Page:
Contrary to the tendency to harmony, consensus and alignment among stakeholders in most of the literature on participation and partnership in corporate social responsibility (CSR) and responsible innovation (RI) practices, in this chapter we ask which concept of participation and partnership is able to account for stakeholder engagement while acknowledging and appreciating their fundamentally different judgements, value frames and viewpoints. To this end, we reflect on a non-reductive and ethical approach to stakeholder engagement, collaboration and partnership, inspired by the philosophy of Emmanuel Levinas. We contrast a cognitive approach with an ethical approach to stakeholder engagement, collaboration and partnership, and explore four characteristics of this ethical approach. Based on the ethical approach to stakeholder engagement, collaboration and partnership, we also provide a three-stage framework for partnership formation in CSR and RI practices.
Vincent Blok, Rob Lubberink, Thomas Lans and Onno Omta
Willem Hulsink, Hans Dons, Thomas Lans and Vincent Blok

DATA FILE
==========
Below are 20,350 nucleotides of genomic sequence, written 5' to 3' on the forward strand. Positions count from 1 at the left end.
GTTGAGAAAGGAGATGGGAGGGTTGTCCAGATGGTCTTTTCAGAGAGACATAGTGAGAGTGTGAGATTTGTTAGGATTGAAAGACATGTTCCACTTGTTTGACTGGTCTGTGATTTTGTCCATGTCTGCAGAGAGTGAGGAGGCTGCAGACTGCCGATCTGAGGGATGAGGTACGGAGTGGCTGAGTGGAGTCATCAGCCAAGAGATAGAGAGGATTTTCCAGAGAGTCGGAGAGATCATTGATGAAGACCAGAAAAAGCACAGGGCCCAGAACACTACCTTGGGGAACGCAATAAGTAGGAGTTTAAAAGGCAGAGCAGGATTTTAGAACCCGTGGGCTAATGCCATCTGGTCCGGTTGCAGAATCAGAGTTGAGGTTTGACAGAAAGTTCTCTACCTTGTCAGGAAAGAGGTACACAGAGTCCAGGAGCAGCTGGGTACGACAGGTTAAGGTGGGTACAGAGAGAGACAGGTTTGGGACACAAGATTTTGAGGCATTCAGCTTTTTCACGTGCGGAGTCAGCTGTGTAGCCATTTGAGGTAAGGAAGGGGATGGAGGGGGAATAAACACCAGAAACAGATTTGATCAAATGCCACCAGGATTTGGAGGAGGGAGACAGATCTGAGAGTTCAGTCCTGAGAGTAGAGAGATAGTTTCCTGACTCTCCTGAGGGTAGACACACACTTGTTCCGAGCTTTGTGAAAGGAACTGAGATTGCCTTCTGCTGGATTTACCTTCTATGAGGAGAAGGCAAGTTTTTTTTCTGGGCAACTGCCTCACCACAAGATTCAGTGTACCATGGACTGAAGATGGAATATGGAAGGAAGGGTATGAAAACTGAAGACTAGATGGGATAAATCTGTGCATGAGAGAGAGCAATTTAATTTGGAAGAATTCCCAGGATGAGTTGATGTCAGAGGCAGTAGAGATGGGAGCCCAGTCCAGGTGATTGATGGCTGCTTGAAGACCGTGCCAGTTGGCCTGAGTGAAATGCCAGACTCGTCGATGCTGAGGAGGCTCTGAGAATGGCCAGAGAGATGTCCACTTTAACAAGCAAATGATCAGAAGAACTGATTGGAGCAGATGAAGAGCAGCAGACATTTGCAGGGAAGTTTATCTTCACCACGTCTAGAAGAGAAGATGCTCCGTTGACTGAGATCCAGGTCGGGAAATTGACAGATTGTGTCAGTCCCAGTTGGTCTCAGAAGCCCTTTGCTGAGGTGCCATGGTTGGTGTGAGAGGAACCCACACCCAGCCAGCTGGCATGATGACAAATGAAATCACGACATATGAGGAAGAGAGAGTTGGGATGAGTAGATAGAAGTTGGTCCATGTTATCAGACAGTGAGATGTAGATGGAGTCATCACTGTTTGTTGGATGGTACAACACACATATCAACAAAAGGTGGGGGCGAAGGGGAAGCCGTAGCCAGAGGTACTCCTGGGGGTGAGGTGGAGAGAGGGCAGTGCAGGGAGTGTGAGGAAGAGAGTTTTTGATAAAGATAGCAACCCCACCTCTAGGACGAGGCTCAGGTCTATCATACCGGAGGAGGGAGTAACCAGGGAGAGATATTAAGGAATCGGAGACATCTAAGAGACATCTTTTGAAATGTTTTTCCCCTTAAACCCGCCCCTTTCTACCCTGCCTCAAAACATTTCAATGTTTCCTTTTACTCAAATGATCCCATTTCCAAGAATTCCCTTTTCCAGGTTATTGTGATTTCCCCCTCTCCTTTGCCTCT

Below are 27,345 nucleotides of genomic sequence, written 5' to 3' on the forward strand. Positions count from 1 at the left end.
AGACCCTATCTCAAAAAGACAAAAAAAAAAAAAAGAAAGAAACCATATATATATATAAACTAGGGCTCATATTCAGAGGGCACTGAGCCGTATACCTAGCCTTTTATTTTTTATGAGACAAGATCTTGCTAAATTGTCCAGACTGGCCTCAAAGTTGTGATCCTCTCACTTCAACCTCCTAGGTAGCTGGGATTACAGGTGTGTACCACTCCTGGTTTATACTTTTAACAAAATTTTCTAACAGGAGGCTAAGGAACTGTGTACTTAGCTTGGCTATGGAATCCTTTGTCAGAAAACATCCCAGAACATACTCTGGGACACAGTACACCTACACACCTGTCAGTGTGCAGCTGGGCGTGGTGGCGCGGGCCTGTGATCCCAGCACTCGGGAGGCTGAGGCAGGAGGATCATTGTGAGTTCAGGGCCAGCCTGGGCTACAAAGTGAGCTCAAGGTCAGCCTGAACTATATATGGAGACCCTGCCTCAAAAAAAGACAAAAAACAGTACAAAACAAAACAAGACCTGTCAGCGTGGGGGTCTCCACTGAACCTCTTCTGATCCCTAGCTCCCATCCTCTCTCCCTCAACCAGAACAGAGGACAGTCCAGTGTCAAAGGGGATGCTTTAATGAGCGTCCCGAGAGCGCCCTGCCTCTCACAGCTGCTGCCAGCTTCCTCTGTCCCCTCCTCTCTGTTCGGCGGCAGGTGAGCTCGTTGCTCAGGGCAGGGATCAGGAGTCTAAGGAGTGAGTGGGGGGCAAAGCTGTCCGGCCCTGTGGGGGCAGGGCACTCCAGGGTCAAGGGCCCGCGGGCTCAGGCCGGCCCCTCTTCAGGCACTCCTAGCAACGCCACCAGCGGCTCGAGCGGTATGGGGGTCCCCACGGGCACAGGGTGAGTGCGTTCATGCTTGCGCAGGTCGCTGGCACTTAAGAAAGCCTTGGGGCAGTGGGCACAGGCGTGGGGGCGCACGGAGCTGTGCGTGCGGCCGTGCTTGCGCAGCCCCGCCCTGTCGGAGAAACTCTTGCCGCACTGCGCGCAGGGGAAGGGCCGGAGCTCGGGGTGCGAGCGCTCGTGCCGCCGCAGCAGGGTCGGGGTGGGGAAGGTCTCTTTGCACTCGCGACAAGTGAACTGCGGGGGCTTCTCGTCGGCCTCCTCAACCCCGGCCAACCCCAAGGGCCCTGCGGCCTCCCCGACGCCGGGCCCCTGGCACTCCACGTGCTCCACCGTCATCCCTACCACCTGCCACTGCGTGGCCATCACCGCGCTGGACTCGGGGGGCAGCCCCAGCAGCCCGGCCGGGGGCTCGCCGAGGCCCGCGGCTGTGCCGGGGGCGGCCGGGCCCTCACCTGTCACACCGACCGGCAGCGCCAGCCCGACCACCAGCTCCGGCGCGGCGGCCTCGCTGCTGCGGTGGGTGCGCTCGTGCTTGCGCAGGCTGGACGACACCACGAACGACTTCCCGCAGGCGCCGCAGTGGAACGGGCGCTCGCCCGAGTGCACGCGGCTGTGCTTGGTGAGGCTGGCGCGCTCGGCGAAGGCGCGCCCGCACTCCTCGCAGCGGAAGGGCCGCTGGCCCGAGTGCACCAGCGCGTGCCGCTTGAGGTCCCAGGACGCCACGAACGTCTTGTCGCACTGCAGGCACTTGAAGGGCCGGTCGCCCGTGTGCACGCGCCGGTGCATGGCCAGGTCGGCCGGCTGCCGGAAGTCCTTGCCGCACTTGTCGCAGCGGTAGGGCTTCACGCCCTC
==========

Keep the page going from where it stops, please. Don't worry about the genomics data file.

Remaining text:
Thomas B. Long, Edurne Iñigo and Vincent Blok
This chapter explores the concept and practice of responsible management of innovation. Responsible innovation is a key response to the grand challenges faced by society, helping to develop innovations with society in mind, and limit any unintended consequences. Responsible managers with influence over innovations need knowledge and understanding of how responsible innovation applies to their roles and how as individuals they can manage innovation responsibly. While the application of responsible innovation to these contexts faces a number of practical and conceptual challenges, this chapter will focus on the contribution and potential of responsible management of innovation processes to provide economic and societal benefits. This chapter explores these issues through the perspective of individual managers, at the level of the organisation and finally at the level of the innovation system.